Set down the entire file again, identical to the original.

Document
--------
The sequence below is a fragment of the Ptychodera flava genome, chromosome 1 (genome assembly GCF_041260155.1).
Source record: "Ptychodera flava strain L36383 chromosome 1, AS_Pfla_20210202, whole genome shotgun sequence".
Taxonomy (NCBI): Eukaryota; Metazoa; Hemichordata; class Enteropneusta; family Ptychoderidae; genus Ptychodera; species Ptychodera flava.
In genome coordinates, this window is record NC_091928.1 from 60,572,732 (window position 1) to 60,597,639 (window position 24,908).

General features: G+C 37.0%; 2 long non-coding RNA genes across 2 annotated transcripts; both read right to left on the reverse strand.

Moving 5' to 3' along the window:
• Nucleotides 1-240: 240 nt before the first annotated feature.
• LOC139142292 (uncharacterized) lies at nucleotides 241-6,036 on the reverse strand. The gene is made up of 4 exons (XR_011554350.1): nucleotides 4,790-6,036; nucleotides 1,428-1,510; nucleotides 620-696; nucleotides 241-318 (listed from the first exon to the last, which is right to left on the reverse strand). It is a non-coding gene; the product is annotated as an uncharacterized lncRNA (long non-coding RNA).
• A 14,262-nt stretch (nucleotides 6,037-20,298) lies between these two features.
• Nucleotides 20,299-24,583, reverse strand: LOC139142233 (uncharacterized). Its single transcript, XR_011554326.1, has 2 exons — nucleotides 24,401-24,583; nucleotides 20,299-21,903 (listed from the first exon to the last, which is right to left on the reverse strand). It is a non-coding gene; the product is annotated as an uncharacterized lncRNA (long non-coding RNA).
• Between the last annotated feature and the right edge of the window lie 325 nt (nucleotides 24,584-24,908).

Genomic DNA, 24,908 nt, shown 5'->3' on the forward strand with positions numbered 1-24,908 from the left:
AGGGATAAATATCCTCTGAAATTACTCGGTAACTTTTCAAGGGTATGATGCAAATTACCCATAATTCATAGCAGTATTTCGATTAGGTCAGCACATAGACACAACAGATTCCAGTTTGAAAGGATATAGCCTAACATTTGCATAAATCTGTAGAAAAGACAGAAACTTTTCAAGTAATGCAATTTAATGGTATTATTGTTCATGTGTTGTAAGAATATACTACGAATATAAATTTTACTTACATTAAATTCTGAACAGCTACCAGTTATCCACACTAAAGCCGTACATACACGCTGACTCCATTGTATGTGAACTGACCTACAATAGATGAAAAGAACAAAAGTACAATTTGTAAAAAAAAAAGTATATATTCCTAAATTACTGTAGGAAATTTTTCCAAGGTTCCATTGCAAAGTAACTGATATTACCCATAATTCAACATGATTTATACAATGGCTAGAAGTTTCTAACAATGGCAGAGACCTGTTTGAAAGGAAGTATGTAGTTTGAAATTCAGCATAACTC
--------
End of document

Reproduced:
The sequence below is a fragment of the Ptychodera flava genome, chromosome 1 (genome assembly GCF_041260155.1).
Source record: "Ptychodera flava strain L36383 chromosome 1, AS_Pfla_20210202, whole genome shotgun sequence".
Taxonomy (NCBI): Eukaryota; Metazoa; Hemichordata; class Enteropneusta; family Ptychoderidae; genus Ptychodera; species Ptychodera flava.
In genome coordinates, this window is record NC_091928.1 from 60,572,732 (window position 1) to 60,597,639 (window position 24,908).

General features: G+C 37.0%; 2 long non-coding RNA genes across 2 annotated transcripts; both read right to left on the reverse strand.

Moving 5' to 3' along the window:
• Nucleotides 1-240: 240 nt before the first annotated feature.
• LOC139142292 (uncharacterized) lies at nucleotides 241-6,036 on the reverse strand. The gene is made up of 4 exons (XR_011554350.1): nucleotides 4,790-6,036; nucleotides 1,428-1,510; nucleotides 620-696; nucleotides 241-318 (listed from the first exon to the last, which is right to left on the reverse strand). It is a non-coding gene; the product is annotated as an uncharacterized lncRNA (long non-coding RNA).
• A 14,262-nt stretch (nucleotides 6,037-20,298) lies between these two features.
• Nucleotides 20,299-24,583, reverse strand: LOC139142233 (uncharacterized). Its single transcript, XR_011554326.1, has 2 exons — nucleotides 24,401-24,583; nucleotides 20,299-21,903 (listed from the first exon to the last, which is right to left on the reverse strand). It is a non-coding gene; the product is annotated as an uncharacterized lncRNA (long non-coding RNA).
• Between the last annotated feature and the right edge of the window lie 325 nt (nucleotides 24,584-24,908).

Genomic DNA, 24,908 nt, shown 5'->3' on the forward strand with positions numbered 1-24,908 from the left:
AGGGATAAATATCCTCTGAAATTACTCGGTAACTTTTCAAGGGTATGATGCAAATTACCCATAATTCATAGCAGTATTTCGATTAGGTCAGCACATAGACACAACAGATTCCAGTTTGAAAGGATATAGCCTAACATTTGCATAAATCTGTAGAAAAGACAGAAACTTTTCAAGTAATGCAATTTAATGGTATTATTGTTCATGTGTTGTAAGAATATACTACGAATATAAATTTTACTTACATTAAATTCTGAACAGCTACCAGTTATCCACACTAAAGCCGTACATACACGCTGACTCCATTGTATGTGAACTGACCTACAATAGATGAAAAGAACAAAAGTACAATTTGTAAAAAAAAAAGTATATATTCCTAAATTACTGTAGGAAATTTTTCCAAGGTTCCATTGCAAAGTAACTGATATTACCCATAATTCAACATGATTTATACAATGGCTAGAAGTTTCTAACAATGGCAGAGACCTGTTTGAAAGGAAGTATGTAGTTTGAAATTCAGCATAACTC